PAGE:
That's right: Revelations genuinely does feature a tower defence mini-game. It's viewed from a pseudo-third-person perspective as you stand on a roof, sending archers and riflemen onto other buildings and barricading the streets to prevent invaders reaching your den. The viewpoint isn't particularly helpful, as it only gives you a view of a small section of the street, while unit assignment is unintuitive and fiddly. While after the first instance these sequences are essentially optional, you'll be forced into repeated bribes, den captures or assassin missions to avoid them. And until you've got a group of Master Assassins, if you want to expand your property empire around a certain area you're going to have to bite the bullet. Should the Templars take the den, you'll have to repeat the capture process, a process made more annoying by the cowardice of every den leader, as they'll sprint to safety as soon as you're spotted. Given that you need to use Eagle Vision to identify them - at which point you have no way of telling whether other guards have spotted you - this often leads to moments where you're surrounded by six enemies and your quarry has often escaped, forcing you to wait a day before attempting another capture.
Combat is much the same as it was before, although you'll find yourself running into tougher, more heavily-armoured enemies this time. Fortunately, bombs tip the balance back in your favour. Crafting them should be fun - you need to pick the shell, gunpowder type, and the effect they'll have - and you have a range of options at your disposal, from lamb's blood that showers enemies with the red stuff, causing them to briefly panic, to phosphorus light shows designed to distract. Pyrite coin explosions send pedestrians scrambling for fake money (handy when you're trying to create a diversion) and, of course, there are the more destructive kind including - joy of joys - sticky bombs. Trouble is, there's little reason to use anything other than impact bombs. Lob a fuse bomb and you'll need to wait three seconds for the explosion. Similarly, tripwire explosives are a nice idea in theory but take a good few seconds to set up, and it's all too easy to get caught laying them on the route of an enemy patrol.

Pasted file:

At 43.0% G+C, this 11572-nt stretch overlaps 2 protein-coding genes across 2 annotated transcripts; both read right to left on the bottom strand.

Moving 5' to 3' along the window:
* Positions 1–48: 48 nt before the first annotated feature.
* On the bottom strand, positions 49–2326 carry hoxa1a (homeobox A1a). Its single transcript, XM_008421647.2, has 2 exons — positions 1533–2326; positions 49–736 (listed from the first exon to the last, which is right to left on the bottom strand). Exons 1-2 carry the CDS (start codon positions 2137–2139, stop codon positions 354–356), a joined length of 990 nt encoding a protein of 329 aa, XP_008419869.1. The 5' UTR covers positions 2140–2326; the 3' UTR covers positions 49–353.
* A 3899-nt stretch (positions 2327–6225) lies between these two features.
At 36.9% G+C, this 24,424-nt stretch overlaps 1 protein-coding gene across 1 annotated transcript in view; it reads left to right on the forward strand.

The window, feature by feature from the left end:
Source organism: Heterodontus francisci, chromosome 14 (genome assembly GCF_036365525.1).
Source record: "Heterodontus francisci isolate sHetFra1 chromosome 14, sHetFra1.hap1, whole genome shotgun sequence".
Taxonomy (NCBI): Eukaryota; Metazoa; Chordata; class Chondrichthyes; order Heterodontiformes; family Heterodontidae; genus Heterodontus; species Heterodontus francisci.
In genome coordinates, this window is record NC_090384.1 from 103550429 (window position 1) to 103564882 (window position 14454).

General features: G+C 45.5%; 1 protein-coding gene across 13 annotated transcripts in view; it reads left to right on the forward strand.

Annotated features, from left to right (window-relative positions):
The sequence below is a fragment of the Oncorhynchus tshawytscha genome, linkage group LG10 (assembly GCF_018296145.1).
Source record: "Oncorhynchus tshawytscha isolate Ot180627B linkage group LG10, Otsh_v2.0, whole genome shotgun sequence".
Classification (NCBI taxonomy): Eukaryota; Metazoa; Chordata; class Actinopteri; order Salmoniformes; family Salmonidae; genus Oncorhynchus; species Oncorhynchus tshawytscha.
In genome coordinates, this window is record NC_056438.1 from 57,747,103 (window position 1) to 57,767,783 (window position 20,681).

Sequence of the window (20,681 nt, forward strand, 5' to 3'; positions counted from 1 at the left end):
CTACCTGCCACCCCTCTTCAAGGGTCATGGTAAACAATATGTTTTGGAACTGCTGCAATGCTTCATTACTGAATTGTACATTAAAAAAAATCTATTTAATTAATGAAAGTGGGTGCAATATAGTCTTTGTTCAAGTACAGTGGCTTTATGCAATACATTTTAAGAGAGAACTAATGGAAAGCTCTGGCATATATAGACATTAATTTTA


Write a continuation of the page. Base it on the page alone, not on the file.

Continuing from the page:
The bombs also feel a little out of place. In a game where several missions require you to avoid detection - or reward you with full synchronicity for not being spotted - it's odd to be encouraged to lob bombs everywhere, even if a tactically placed smoke bomb can be a simple way to pass by a well-guarded door. Yet it can be something of a lottery whether they'll catch you through the fog. More than once I strolled off nonchalantly while guards were coughing and frantically wafting the air, only to see that telltale red triangle that showed I'd been discovered.
Brotherhood's tombs, meanwhile, have been replaced by linear platforming sections featuring lots of collapsing scenery and last-minute escapes where Ezio clings on for dear life. All we need is the occasional shout of "oh, merda" and we'd have a 16th century Uncharted. Still, as much as these moments owe a debt to Naughty Dog, they're undeniably exciting, presented with a cinematic flair that easily matches their inspiration.
Yet such sequences only serve to highlight the lack of inspiration in the game's other missions. The midsection of the game settles into a strange routine, as you run a series of basic errands (one has you tail a florist then pick tulips), before perching on top of a building and moving a cursor round to highlight glowing markers in order to uncover a secret location. The end justifies the means, but compare Revelations to the previous games' winning mix of scripted sequences and open-ended stealth-action and it comes up wanting. Even at its best, there's nothing here to match the atmospheric delight of Brotherhood's beautiful basilica in Palazzo Laterano.
Nowhere is this lack of inspiration more obvious than in Altair's missions. The five MacGuffins Ezio seeks during his Turkish adventure each corresponds to a playable section with the original game's hero. Yet the tasks are often tedious. In the first mission, you simply run up a hill and kill lots of guards. The second asks you to climb a building while bursts of energy from the Apple of Eden conspire to knock you down. The final memory involves little more than walking from one place to another.